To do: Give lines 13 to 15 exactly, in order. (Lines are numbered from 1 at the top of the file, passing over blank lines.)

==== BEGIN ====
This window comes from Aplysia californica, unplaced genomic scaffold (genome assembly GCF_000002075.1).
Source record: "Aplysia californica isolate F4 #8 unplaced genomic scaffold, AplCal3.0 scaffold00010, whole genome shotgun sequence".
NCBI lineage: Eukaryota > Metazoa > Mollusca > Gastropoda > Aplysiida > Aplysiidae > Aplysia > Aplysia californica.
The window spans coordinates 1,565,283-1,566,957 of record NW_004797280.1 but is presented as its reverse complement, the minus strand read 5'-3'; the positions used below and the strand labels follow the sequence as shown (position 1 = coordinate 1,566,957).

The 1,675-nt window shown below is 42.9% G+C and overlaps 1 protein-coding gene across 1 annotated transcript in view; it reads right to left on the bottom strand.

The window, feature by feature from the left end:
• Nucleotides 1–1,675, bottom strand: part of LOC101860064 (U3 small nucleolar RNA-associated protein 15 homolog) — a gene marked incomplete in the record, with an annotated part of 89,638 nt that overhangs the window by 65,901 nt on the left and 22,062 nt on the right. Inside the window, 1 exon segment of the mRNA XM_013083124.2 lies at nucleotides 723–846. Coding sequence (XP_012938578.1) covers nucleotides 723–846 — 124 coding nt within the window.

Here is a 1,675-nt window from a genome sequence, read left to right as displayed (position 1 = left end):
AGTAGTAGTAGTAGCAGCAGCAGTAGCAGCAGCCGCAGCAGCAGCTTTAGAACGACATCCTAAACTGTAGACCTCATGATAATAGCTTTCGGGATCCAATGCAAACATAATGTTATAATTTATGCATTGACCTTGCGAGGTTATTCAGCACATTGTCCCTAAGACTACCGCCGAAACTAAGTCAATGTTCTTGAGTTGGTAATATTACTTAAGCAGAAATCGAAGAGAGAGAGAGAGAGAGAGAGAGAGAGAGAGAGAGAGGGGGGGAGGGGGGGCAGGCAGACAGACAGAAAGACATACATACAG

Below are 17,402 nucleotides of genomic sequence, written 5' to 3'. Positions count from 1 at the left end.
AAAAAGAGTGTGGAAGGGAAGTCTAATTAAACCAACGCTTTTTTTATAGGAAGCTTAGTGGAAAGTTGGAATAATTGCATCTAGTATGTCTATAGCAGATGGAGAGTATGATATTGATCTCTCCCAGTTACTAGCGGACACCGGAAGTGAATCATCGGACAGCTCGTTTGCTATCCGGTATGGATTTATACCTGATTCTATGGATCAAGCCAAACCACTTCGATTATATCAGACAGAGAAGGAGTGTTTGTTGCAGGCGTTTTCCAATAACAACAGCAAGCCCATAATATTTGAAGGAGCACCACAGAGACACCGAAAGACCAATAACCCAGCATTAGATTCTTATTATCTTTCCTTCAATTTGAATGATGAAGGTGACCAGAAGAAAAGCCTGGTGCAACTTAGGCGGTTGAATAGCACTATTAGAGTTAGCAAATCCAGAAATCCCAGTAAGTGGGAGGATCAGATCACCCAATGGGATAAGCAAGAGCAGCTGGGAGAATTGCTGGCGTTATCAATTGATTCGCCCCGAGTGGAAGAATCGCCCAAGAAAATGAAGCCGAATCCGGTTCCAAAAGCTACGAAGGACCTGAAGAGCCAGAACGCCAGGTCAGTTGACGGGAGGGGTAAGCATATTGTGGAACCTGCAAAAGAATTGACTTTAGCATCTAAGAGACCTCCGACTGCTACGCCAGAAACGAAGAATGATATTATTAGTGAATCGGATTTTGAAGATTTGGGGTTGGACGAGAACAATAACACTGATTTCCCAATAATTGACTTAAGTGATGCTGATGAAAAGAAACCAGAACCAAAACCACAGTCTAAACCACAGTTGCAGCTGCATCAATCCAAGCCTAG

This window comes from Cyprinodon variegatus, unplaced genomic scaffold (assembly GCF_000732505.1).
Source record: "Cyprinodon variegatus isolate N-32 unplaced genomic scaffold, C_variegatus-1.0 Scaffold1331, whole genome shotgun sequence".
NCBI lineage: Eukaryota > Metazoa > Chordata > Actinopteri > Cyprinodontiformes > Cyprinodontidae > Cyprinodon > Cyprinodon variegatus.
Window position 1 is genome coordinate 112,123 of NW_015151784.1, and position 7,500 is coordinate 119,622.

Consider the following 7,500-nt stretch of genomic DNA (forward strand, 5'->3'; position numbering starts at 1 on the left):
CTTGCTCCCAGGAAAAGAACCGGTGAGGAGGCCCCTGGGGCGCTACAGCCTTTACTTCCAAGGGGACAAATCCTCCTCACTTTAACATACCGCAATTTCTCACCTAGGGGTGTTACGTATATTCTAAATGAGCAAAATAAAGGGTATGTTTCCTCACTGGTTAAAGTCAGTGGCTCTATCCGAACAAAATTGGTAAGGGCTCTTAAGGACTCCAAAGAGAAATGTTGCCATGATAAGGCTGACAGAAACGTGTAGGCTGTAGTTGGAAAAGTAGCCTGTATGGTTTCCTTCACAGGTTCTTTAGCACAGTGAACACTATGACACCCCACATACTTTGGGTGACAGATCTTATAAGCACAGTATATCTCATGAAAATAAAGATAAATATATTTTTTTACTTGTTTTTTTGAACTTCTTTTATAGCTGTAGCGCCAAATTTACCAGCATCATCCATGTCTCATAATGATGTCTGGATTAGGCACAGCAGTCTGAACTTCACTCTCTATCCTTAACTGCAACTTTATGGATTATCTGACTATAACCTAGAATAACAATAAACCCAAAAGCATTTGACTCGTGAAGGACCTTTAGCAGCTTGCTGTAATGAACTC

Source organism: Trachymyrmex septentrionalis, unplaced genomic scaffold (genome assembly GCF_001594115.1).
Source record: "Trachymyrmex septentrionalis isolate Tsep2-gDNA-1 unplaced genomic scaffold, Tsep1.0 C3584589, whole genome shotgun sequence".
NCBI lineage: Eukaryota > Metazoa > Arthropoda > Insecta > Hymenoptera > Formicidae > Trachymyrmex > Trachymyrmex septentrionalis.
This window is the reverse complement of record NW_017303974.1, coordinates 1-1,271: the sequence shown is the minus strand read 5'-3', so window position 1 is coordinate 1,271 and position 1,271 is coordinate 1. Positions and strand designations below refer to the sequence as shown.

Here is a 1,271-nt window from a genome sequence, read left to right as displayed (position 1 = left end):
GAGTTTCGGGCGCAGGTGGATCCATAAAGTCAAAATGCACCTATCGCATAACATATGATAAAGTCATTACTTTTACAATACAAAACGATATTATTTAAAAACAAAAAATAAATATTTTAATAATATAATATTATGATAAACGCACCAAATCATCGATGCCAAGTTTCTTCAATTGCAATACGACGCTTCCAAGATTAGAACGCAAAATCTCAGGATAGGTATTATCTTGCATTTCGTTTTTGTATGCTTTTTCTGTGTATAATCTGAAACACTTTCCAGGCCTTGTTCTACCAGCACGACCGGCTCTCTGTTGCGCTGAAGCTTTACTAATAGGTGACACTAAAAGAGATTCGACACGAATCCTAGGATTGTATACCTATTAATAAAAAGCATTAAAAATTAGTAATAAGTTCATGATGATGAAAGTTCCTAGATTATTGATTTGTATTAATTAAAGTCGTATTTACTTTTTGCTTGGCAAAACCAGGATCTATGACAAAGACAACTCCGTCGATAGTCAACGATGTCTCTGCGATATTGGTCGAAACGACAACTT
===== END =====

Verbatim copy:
Source record: "Cyprinodon variegatus isolate N-32 unplaced genomic scaffold, C_variegatus-1.0 Scaffold1331, whole genome shotgun sequence".
NCBI lineage: Eukaryota > Metazoa > Chordata > Actinopteri > Cyprinodontiformes > Cyprinodontidae > Cyprinodon > Cyprinodon variegatus.
Window position 1 is genome coordinate 112,123 of NW_015151784.1, and position 7,500 is coordinate 119,622.